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-   -   Trying to Get Back in the Saddle (http://www.railpictures.net/forums/showthread.php?t=7043)

JohnJ 04-02-2008 04:42 PM

Trying to Get Back in the Saddle
 
It's been quite some time since I've uploaded here, but over the past weekend I shot a couple of trains on the NECR while I was out and about. I've attempted two pictures, both of which have been rejected multiple times. I guess I've lost the hang of things here. I suspect the screeners are sick of seeing these shots, so I'll concentrate on one shot and see if you folks have any pointers.

The following shot has been rejected three times (re-edits each time, of course). First time was for bad cropping, second time was for level, and the third time was for high sun. Now, the high sun rejection has in the past been the kiss of death for me - I've always viewed such a rejection as marking the shot as unsalvageable for this site. In viewing some of the other posts here, however, it seems that maybe there is some hope by adjusting the levels/curves. The shot was taken at 3 p.m. in nice light - for aviation photography this would have been near-perfect lighting conditions.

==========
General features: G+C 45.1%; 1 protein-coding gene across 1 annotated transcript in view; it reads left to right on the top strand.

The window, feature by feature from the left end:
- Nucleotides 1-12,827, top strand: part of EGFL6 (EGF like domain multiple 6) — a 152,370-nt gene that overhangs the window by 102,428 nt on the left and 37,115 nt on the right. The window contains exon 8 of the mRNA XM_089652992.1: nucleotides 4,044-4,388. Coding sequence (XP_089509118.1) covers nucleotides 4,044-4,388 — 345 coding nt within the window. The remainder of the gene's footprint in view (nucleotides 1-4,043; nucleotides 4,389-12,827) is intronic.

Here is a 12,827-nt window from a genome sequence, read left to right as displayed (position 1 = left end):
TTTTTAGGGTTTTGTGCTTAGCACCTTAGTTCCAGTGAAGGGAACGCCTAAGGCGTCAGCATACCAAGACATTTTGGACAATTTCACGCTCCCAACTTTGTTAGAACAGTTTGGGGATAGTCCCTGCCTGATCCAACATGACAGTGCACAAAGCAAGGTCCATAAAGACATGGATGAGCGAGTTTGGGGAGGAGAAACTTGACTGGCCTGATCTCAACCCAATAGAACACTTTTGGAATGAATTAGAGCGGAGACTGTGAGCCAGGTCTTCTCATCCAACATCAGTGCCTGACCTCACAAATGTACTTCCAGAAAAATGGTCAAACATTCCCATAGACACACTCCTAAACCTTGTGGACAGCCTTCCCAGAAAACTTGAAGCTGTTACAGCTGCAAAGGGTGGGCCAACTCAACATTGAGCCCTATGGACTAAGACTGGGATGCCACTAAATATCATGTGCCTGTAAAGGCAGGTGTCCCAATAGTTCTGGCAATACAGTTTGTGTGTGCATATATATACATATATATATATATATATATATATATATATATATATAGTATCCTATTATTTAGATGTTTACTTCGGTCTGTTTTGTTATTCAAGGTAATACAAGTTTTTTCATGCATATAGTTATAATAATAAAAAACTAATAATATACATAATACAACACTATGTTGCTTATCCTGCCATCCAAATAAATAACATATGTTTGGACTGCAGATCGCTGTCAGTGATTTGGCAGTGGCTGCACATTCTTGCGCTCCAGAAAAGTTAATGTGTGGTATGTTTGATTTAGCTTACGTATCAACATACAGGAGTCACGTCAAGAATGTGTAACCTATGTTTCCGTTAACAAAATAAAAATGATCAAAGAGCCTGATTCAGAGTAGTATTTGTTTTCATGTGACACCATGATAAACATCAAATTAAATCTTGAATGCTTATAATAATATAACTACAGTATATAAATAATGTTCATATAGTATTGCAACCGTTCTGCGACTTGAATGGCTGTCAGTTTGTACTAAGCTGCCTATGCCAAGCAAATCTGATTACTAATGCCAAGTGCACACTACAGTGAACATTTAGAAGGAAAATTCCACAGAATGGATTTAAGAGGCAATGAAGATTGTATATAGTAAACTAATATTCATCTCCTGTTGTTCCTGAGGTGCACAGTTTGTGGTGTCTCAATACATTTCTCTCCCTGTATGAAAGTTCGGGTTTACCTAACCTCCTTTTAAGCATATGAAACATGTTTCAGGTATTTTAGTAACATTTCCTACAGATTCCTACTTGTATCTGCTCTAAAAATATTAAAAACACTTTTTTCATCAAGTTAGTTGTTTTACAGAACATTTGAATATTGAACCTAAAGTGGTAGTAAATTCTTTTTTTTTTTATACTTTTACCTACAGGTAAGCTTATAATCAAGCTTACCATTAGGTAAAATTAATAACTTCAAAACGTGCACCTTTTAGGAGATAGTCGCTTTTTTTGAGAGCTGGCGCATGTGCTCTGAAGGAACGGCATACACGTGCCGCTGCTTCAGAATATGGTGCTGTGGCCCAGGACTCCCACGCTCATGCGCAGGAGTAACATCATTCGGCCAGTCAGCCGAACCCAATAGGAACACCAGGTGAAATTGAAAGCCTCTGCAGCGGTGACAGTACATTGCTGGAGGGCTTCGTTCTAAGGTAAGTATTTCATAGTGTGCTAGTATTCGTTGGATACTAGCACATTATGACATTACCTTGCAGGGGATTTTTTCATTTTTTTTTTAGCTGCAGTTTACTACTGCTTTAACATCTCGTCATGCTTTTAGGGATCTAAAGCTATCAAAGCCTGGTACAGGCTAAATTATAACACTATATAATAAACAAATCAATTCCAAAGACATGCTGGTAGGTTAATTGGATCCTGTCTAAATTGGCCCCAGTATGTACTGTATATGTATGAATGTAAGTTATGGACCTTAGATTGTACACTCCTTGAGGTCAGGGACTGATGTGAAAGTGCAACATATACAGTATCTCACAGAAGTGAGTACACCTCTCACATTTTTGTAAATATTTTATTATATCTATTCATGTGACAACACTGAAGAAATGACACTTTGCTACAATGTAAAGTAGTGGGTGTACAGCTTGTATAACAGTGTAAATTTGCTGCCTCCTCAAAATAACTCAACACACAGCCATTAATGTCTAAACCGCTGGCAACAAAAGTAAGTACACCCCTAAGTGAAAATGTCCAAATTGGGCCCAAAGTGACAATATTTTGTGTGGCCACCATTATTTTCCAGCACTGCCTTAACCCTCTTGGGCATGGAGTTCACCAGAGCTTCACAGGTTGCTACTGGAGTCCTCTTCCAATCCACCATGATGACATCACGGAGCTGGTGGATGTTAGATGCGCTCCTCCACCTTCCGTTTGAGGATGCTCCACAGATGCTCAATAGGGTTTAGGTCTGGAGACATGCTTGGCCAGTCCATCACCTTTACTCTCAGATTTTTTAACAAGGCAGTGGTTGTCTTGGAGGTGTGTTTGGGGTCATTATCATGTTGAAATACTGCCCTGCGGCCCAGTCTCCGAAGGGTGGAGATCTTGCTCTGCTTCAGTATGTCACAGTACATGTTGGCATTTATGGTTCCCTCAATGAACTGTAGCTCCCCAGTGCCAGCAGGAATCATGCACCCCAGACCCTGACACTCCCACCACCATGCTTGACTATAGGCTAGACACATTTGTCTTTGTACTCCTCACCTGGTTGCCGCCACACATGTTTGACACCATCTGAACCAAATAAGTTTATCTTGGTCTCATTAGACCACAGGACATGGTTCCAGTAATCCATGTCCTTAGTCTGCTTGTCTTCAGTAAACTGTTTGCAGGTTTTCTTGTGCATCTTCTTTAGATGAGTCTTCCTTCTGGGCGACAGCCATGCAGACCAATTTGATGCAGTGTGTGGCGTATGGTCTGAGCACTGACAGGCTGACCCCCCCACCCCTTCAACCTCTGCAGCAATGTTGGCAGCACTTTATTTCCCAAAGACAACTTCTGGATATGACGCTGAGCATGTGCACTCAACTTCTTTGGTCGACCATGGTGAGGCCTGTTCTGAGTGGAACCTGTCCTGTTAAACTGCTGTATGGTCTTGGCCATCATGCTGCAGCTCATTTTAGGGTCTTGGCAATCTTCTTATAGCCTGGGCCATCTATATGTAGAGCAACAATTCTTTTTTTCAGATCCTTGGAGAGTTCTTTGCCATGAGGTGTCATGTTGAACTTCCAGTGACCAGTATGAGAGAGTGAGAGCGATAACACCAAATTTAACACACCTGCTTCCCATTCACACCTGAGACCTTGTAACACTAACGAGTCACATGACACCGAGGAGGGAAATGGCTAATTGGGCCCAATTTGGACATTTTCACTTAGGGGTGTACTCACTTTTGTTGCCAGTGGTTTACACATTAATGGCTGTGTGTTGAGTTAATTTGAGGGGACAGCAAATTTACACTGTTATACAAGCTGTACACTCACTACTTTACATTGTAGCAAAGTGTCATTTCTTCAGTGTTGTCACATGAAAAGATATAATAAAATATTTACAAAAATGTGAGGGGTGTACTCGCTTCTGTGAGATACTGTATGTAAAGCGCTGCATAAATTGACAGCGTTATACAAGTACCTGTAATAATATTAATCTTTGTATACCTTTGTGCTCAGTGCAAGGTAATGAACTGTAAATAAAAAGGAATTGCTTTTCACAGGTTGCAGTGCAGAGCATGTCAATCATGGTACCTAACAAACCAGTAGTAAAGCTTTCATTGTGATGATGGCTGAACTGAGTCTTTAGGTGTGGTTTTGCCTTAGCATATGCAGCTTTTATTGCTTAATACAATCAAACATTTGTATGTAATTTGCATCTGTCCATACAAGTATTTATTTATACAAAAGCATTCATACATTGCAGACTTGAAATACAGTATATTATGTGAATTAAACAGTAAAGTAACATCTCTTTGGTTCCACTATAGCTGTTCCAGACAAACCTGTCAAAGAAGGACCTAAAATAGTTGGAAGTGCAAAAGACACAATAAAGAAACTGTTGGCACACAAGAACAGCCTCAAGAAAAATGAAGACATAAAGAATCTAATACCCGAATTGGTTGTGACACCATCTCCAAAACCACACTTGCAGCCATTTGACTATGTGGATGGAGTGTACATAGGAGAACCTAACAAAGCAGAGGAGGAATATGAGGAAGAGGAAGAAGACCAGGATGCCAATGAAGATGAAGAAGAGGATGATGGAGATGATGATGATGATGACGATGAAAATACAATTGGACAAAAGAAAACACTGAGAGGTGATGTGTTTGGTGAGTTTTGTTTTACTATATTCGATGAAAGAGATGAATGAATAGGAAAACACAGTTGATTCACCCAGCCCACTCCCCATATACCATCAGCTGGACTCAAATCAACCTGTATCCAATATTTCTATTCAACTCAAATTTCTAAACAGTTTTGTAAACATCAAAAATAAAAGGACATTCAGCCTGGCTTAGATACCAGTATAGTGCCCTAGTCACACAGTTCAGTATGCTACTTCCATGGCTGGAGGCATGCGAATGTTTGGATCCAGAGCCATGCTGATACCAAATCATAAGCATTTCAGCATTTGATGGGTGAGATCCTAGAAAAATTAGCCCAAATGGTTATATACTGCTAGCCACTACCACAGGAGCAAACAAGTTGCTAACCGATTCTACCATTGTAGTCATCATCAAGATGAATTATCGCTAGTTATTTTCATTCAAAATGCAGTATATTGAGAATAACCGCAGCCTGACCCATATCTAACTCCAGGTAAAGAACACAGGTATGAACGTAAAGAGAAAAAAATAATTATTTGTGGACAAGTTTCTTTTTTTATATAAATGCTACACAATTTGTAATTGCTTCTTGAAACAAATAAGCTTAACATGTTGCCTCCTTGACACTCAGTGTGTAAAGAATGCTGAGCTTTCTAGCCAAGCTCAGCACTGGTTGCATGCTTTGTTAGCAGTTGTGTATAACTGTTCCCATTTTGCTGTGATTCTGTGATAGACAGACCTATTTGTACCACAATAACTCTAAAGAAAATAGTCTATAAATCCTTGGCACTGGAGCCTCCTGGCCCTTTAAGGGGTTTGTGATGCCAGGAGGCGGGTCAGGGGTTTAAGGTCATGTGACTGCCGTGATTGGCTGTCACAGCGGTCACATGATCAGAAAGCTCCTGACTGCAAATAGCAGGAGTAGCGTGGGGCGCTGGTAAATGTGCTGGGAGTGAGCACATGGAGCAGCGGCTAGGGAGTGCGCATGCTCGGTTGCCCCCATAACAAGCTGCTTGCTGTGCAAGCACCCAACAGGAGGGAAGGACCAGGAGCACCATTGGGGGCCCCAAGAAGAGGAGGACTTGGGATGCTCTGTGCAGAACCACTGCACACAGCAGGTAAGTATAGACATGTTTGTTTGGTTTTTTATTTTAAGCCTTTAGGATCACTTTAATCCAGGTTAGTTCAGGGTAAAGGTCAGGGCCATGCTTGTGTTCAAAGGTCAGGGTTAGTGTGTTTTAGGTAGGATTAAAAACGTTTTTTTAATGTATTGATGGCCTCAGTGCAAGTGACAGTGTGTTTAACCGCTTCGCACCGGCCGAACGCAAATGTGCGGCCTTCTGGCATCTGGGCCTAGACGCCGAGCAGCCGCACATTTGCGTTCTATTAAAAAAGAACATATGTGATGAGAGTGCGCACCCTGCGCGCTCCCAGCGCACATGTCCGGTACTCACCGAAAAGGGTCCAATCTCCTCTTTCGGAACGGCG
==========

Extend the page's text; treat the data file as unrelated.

So here's the shot - nothing spectacular, but I would like to see if this has any hope at all:

http://airshots.homestead.com/files/...rpn_6866_2.jpg

JRMDC 04-02-2008 04:50 PM

Well, it isn't high sun judging by the shadows, but it is a high contrast image, which often occurs during a period of high sun and can be mistaken for it.

I don't have a great monitor for checking contrast, but you may want to reduce contrast a bit, or appeal, explaining the non-high sun situation.

ottergoose 04-02-2008 05:15 PM

It's much better than a lot of the rejections here, but I'm really not digging the telephone poles, and the light really isn't in the right spot... you've got a lot of shadow on the nose.

Like I said... it's much better than what a lot of folks post here in the rejection threads, but it's just another Amtrak P42 wedgie... with the power lines, poles, and less than perfect light, I wouldn't expect to see it get accepted.

You've got the idea of getting the train in the shot... now start focusing on the environment that the train's moving through. If you were having a portrait taken, would you want telephone poles and leafless trees sprouting out of your head?


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